Commissioners in a Maryland county are looking to repeal at 2013 ordinance that made English the official language of the community.
The Carroll County Board of Commissioners unanimously voted Thursday to hold a public hearing about undoing the law, The Carroll County Times reported.
The ordinance requires all county documents, publications, hearing notices and public business to be written or conducted in English only, according to county attorney Tim Burke. It is preempted by federal and state laws that require certain government services to be accessible to the public in other languages.
Burke told the commissioners he believed the intent of the ordinance was to avoid unnecessary translation costs and to "encourage assimilation" in the county, though he added that the board isn't aware of any cost savings from the measure.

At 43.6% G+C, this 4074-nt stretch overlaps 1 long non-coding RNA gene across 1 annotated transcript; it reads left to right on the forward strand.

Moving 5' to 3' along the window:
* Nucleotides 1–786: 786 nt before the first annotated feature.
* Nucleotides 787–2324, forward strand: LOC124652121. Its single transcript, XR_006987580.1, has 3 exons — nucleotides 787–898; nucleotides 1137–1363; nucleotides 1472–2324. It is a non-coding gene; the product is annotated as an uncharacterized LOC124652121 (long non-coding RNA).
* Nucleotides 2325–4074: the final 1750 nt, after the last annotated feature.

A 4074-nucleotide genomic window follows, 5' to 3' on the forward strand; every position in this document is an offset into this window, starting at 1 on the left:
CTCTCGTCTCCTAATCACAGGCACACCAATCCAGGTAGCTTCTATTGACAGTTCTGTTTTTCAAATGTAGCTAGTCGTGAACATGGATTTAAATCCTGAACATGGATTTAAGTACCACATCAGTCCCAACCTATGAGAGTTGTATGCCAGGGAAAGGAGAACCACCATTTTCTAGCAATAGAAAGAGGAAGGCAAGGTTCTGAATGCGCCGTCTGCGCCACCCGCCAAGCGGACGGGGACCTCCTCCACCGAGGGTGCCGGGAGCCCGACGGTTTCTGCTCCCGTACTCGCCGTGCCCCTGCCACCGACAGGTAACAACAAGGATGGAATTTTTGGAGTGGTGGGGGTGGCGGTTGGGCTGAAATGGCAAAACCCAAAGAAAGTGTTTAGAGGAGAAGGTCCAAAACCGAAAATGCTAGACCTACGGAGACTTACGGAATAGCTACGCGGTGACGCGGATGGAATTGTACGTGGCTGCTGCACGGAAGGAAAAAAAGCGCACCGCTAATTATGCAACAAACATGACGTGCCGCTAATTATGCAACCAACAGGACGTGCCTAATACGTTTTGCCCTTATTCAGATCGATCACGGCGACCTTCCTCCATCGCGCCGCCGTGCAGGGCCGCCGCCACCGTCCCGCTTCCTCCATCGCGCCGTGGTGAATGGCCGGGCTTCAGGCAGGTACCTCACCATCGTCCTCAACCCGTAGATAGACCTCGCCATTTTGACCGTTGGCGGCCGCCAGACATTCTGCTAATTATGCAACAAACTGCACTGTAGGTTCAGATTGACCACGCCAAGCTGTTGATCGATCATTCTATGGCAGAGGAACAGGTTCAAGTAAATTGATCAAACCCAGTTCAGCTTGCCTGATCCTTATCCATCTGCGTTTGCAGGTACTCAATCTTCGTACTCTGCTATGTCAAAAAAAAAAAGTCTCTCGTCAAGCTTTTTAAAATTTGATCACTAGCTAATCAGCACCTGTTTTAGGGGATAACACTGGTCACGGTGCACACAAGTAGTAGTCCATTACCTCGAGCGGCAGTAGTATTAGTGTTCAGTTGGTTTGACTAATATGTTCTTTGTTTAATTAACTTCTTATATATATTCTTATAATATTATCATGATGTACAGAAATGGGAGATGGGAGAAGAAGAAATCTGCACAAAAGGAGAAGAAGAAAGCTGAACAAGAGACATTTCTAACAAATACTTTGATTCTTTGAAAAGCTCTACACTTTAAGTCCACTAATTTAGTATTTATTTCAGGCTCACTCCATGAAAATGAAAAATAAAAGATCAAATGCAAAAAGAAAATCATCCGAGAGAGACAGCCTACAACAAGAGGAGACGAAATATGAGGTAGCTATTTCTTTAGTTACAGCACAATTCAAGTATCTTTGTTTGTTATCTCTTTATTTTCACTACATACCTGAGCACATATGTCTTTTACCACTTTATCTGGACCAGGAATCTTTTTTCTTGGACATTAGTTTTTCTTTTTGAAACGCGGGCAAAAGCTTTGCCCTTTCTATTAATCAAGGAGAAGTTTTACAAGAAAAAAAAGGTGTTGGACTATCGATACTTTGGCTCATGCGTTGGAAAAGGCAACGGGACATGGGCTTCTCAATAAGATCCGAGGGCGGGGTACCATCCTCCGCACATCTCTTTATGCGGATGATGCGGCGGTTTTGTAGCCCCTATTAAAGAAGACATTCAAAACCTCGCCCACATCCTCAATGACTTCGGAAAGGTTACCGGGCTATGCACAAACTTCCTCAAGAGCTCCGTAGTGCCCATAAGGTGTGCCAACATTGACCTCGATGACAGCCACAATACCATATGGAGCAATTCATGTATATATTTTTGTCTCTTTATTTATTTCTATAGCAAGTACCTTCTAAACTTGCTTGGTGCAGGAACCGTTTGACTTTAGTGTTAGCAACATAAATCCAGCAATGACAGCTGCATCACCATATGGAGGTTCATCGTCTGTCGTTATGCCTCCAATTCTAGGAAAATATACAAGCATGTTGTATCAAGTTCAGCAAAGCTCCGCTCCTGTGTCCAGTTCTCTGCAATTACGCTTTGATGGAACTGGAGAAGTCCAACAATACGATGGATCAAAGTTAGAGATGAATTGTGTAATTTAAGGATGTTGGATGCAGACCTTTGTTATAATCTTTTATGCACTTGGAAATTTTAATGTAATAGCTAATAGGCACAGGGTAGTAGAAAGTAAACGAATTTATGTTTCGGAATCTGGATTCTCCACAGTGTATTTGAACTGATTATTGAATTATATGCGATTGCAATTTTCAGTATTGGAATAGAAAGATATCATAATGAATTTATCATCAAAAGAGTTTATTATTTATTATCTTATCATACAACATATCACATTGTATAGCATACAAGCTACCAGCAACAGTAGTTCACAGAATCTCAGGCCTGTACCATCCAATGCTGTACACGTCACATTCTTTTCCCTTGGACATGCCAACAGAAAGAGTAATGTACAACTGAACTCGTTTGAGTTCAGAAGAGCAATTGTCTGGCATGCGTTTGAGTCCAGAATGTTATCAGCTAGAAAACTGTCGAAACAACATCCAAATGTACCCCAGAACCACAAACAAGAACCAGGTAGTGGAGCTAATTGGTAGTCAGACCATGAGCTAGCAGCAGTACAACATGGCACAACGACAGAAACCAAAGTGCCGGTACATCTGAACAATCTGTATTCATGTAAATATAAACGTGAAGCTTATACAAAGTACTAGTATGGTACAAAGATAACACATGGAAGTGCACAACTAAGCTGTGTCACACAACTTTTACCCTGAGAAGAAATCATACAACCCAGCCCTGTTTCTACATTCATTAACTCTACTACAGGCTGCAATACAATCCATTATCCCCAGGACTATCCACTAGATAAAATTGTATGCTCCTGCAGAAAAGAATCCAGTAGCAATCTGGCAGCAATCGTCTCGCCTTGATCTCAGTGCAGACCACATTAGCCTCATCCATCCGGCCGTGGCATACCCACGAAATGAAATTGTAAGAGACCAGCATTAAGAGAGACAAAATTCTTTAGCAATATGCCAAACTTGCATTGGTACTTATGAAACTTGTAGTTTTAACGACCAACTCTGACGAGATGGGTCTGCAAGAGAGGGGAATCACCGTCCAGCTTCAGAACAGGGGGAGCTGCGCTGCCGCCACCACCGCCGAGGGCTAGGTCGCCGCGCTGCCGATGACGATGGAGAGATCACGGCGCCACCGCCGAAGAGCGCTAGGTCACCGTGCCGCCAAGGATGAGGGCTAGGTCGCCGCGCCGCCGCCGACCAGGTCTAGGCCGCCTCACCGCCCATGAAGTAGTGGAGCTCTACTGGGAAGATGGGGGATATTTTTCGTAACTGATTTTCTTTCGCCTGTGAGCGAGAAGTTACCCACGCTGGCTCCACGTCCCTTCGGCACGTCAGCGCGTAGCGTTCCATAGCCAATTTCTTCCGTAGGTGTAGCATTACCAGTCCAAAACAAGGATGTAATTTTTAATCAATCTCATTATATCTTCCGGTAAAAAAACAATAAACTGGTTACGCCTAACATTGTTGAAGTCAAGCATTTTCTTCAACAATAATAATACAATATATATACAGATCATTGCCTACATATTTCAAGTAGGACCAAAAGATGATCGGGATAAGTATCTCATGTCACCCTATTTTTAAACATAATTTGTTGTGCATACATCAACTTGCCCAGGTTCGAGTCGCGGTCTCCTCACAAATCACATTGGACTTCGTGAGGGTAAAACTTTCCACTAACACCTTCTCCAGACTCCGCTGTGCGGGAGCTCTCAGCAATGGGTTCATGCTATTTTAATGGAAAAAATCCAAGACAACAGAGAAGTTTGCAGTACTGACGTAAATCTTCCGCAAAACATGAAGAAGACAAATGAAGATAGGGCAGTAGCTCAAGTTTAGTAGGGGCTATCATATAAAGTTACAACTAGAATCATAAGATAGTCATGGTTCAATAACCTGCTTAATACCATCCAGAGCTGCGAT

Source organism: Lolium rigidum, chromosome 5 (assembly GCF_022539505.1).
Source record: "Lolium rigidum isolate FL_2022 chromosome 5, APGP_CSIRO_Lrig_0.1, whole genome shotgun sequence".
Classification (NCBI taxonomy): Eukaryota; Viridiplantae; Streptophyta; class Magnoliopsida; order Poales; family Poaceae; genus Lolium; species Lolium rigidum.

District 3 Rep. Dennis Frazier, a Republican, said Thursday that the ordinance makes the county "look bad" and appear "divisive."
District 5 Rep. Haven Shoemaker told the newspaper that the ordinance was his idea.
"For the life of me I can't figure out why anyone would think that's a bad thing or unfriendly thing," the Republican commissioner said. "We just want folks to assimilate and become Americans."
Two other Maryland counties had adopted similar ordinances, though one of those has since repealed it, the newspaper said.
The date of the public hearing has yet to be announced.